Man from U.P. in federal explosive case not competent

MARQUETTE (AP) -- A judge ruled Wednesday that an Upper Peninsula man accused of placing an explosive outside a Detroit federal building is not mentally competent to face the charges and must undergo months of psychiatric treatment.

It was Gary Mikulich's first appearance in court since March, when he said he was the governor of California and a former U.S. president.

U.S. Magistrate Judge Timothy Greeley ordered an evaluation at that time. After getting an expert's report, he said Mikulich still is not mentally fit.

Mikulich, 43, will remain in custody for treatment to try to improve his mental health. Federal law caps it at four months, but the care could last longer if necessary.

The Kingsford man is charged with leaving a metal box containing explosive components outside the McNamara Federal Building in Detroit on Feb. 26. A security officer brought it inside but it sat for nearly three weeks before being examined.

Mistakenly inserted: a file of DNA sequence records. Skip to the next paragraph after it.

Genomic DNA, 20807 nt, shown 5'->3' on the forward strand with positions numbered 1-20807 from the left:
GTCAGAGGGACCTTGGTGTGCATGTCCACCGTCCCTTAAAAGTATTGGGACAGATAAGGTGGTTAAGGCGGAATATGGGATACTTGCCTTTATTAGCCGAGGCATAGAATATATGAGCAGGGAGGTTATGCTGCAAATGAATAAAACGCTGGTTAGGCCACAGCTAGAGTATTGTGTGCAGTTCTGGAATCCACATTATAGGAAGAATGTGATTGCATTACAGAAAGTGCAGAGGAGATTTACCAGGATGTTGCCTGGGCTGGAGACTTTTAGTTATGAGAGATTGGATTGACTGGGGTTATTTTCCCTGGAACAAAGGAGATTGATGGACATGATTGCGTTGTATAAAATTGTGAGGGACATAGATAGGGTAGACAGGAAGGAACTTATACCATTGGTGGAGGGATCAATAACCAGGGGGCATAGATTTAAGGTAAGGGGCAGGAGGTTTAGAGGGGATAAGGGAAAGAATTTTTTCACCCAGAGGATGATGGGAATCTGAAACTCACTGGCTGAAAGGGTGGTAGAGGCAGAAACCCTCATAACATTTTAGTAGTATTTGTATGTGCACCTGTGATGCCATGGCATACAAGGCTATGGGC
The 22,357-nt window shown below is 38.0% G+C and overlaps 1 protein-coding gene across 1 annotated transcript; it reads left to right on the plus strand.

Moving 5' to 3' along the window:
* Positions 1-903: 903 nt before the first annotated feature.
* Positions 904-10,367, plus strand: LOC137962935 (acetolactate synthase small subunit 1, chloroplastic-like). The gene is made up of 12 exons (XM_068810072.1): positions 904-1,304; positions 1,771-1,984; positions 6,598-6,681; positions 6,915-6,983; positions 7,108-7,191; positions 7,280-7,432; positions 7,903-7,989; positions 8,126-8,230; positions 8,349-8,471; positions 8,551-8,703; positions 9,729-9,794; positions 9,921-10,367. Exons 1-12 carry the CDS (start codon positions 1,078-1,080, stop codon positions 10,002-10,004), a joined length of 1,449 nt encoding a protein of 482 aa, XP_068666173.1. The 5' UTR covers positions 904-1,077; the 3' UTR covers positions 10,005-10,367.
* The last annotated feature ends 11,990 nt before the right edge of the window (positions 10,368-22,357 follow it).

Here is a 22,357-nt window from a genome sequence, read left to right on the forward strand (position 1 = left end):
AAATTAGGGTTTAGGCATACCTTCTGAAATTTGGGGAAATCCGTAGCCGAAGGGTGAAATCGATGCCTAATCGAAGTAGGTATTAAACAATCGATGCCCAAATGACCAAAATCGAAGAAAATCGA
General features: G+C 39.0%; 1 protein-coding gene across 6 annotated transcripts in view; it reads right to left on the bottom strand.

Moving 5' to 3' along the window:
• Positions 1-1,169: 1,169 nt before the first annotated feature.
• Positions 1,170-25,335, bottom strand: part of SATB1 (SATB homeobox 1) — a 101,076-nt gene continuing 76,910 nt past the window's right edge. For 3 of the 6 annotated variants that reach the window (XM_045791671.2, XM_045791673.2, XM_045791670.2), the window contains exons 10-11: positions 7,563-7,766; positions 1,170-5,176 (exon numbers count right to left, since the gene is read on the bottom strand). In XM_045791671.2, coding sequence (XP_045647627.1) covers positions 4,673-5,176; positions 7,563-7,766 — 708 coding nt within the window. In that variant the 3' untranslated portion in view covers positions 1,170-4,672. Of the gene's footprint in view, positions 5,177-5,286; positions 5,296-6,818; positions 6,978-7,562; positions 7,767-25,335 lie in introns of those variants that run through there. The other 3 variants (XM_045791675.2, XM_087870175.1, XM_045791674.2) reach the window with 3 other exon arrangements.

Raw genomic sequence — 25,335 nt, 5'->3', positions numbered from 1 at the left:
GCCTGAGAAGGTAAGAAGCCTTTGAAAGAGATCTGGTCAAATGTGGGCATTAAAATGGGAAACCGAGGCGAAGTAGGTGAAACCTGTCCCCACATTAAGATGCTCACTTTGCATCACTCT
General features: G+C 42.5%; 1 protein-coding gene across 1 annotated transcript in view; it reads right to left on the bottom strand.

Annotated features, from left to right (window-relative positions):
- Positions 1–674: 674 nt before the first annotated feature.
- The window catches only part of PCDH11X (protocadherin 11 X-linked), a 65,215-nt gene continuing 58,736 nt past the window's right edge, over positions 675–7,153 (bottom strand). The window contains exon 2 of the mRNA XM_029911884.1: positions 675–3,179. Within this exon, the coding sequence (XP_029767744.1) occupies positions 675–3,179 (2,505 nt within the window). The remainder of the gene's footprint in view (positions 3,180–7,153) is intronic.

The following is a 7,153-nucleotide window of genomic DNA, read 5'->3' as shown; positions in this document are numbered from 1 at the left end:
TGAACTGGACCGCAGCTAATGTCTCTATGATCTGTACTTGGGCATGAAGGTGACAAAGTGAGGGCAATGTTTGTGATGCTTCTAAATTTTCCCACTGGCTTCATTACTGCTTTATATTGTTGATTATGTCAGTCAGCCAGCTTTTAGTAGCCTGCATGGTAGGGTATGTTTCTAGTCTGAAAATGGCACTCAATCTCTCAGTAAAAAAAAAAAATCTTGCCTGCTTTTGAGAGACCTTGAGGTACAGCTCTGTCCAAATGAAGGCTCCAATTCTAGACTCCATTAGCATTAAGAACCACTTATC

In court, Assistant U.S. Attorney Maarten Vermaat and defense attorney Paul Peterson did not object to the mental-health report. Peterson told The Associated Press he would not comment on the case.

After Mikulich's arrest in March, his family said he was diagnosed with paranoid schizophrenia 18 years ago and often refuses to take medication. He has a degree in electrical engineering.

Iron Mountain police in the Upper Peninsula have said Mikulich sent faxes more than a dozen times complaining about the FBI and claiming that a "card system" had attacked him and caused the murder of thousands of people.

Published: Fri, Aug 12, 2011


  1. No comments
Sign in to post a comment »